“Her contribution has been priceless. We wouldn’t be able to provide the care that we do today without Loretta Ford,” said Anne Swantz, RN, MSN, C-PNP, senior director of the Sovie Center for Advanced Practice, which includes about 650 NPs at Strong and UR Medicine’s affiliate hospitals. “Because of the NP role, there’s been a huge shift in access to high-level care.”
At a time when doctors did not welcome or appreciate input from nurses, Ford was met with considerable resistance and criticism in the medical community.
“There was a time when nursing was seen more in this hierarchy, where medicine was at the top and then came nursing. And Loretta’s desire and passion and mission was to equalize that, that there was not a hierarchy when it came to medicine and nursing,” Rideout said. “And she worked diligently to advocate for the role of nurses, not only at the bedside, but as educators, as researchers, and then in the advancement of nurses into an advanced practice role of nurse practitioner.”
“I can only imagine how difficult it was for her in the 1960s. It was a very paternalistic time and everything was in turmoil. She had to be quite brave and quite persistent to make this change happen,” said Marianne Chiafery, ‘79N, ‘96N (MS), ‘16N (DNP), DNP, PNP-BC, an associate professor of clinical nursing who was a student under Ford. “Not only did she need to have her physician colleagues think that it was a good idea, but she needed their buy in. She needed to argue her case, prove value and convince people that it was a good way to go.”
As time has passed, many people came to believe that the role of nurse practitioner came about due to a shortage of medical doctors. While it’s true that few doctors cared to practice in rural communities or treat the underprivileged, Ford didn’t set out to fill a void in medicine. She simply aimed to help provide care for children and families in need.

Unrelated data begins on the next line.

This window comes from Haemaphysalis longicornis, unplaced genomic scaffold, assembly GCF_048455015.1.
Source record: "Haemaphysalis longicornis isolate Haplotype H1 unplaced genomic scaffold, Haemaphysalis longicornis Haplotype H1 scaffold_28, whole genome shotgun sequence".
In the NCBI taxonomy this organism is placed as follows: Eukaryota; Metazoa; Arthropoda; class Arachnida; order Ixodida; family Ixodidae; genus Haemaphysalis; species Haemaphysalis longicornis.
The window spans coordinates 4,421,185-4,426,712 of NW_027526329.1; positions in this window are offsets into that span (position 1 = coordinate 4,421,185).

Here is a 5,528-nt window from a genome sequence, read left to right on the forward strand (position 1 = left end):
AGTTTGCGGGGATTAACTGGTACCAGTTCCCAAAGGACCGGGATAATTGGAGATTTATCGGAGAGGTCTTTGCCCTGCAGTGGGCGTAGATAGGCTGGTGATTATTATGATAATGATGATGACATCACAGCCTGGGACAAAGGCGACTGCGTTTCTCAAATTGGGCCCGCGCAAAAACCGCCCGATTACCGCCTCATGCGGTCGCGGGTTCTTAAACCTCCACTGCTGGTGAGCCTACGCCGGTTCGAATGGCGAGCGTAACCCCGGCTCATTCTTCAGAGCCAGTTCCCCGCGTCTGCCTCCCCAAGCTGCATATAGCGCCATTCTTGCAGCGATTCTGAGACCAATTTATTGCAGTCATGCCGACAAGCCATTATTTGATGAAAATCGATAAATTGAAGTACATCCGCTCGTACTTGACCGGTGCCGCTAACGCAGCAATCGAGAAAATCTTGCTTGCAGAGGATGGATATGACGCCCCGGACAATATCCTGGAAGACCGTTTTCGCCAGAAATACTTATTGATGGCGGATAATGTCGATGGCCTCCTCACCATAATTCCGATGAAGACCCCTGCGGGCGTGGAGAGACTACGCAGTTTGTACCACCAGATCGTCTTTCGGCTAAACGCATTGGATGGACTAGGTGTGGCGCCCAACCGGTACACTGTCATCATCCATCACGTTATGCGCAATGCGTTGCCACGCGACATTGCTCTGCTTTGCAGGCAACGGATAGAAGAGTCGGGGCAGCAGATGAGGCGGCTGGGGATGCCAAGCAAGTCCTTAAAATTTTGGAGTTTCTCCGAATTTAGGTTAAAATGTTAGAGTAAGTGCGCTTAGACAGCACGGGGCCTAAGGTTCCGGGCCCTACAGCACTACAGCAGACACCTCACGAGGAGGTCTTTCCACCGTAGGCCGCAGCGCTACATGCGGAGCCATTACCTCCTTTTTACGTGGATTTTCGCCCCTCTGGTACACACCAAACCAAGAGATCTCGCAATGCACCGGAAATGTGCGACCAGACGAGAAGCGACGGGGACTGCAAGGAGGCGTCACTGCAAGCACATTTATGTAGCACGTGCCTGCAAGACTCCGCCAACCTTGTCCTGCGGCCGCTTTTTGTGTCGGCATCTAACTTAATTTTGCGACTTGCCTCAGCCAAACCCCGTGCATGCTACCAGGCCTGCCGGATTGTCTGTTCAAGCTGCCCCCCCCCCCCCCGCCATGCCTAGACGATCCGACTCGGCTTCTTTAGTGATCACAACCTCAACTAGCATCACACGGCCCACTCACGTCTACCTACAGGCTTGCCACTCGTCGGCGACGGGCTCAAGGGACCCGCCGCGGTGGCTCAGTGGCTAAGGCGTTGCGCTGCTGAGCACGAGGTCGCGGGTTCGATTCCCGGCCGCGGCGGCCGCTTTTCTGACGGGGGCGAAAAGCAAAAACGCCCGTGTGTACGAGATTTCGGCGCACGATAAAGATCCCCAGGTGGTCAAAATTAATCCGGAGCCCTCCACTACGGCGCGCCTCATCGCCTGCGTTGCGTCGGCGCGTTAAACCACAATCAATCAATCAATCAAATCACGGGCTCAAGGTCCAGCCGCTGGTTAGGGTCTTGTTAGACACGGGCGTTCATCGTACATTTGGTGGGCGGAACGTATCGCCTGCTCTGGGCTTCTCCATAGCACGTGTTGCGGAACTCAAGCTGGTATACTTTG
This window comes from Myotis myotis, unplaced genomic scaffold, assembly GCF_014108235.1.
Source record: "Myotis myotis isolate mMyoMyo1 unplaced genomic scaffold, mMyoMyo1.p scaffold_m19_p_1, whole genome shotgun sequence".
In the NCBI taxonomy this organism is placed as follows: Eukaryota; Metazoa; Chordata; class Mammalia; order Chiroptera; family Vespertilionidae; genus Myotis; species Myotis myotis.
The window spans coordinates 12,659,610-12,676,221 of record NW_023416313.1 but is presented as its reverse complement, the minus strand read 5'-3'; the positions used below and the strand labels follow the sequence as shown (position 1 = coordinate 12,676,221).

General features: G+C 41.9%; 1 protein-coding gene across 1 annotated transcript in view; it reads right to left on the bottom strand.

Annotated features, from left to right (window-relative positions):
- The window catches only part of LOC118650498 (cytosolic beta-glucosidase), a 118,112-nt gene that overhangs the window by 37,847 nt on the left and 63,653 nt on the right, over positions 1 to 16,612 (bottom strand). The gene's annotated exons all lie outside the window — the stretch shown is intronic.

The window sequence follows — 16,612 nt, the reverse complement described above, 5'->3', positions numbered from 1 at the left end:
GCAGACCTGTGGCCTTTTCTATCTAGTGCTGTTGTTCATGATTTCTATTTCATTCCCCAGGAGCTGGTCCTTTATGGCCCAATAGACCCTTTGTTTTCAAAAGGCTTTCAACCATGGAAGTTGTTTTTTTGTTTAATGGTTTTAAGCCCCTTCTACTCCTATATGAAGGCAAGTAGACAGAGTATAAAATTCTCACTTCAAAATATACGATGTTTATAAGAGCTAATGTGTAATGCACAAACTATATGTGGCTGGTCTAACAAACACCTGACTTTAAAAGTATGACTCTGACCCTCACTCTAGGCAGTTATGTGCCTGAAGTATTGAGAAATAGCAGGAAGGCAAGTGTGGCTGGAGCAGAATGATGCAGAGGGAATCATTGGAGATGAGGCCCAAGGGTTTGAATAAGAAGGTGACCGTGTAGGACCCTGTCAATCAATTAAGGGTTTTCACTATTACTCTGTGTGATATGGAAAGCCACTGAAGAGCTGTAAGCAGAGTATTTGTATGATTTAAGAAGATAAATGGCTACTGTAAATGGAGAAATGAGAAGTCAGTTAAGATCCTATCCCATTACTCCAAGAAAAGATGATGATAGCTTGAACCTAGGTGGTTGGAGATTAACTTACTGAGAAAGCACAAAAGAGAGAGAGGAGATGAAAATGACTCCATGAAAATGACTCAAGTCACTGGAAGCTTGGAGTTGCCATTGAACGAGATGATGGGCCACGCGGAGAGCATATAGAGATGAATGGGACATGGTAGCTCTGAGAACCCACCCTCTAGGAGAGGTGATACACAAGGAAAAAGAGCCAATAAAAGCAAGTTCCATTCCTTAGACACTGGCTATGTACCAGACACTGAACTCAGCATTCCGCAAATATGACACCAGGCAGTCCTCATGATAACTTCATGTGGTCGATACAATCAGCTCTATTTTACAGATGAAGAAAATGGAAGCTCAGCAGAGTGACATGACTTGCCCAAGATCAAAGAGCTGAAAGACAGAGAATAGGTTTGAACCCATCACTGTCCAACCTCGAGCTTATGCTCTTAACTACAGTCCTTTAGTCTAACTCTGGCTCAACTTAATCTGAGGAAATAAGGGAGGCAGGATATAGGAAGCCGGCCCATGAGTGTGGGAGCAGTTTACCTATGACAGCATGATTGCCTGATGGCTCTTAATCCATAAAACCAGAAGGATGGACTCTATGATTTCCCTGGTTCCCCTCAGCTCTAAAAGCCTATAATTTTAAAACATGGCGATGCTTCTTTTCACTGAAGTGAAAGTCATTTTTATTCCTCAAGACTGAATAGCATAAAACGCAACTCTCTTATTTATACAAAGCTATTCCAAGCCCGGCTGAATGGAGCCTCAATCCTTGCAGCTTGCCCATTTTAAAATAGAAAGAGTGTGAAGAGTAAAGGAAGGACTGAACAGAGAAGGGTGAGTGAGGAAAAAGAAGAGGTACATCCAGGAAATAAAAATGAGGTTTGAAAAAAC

To that end, Ford and her nursing team went to help in remote areas. They set up temporary clinics in schools and churches and offered basic health care to the community.
“It was transformational,” said Chiafery. “Medicine’s focus is slightly different from the nurses’ focus, and I think NPs, having worked as nurses, add value to patient care. While some nurse practitioners work in independent practice, others work as a team with physician colleagues in specialty areas. A fully integrated practice with a doctor and an NP with the skill set from a nursing background really enhances the patient care experience.”
“Early in her career, she was a public health nurse and that role never left her,” said Mitchell Wharton, ‘13N (Phd), PhD, RN, FNP-BC, CNS, UR Nursing’s associate dean for equity and inclusion.
Wharton co-taught an NP course last year in which Ford made a guest appearance, and he said that even at age 98, Ford continued to press these emerging providers to keep their focus on patient needs and insisted that nurses were uniquely equipped to provide that care. “Don’t forget that you are a nurse,” she said. “Don’t forget the human interaction, that’s what helps people.”
Over the course of many years, Ford succeeded in establishing the nurse practitioner as an integral part of medical teams. Through her many contributions as a nurse, educator, and innovator, Ford changed the face of medicine, bringing greater respect and appreciation to the critical role of nurses and nurse practitioners and to the nursing profession as a whole.
“I think that for us we wouldn't be where we are today as a school if she hadn't really committed many years to being the dean,” said Rideout. “And our profession, of which I'm very proud to be a nurse practitioner to this day, our profession would not be where it is today, if it hadn't been for Lee Ford.”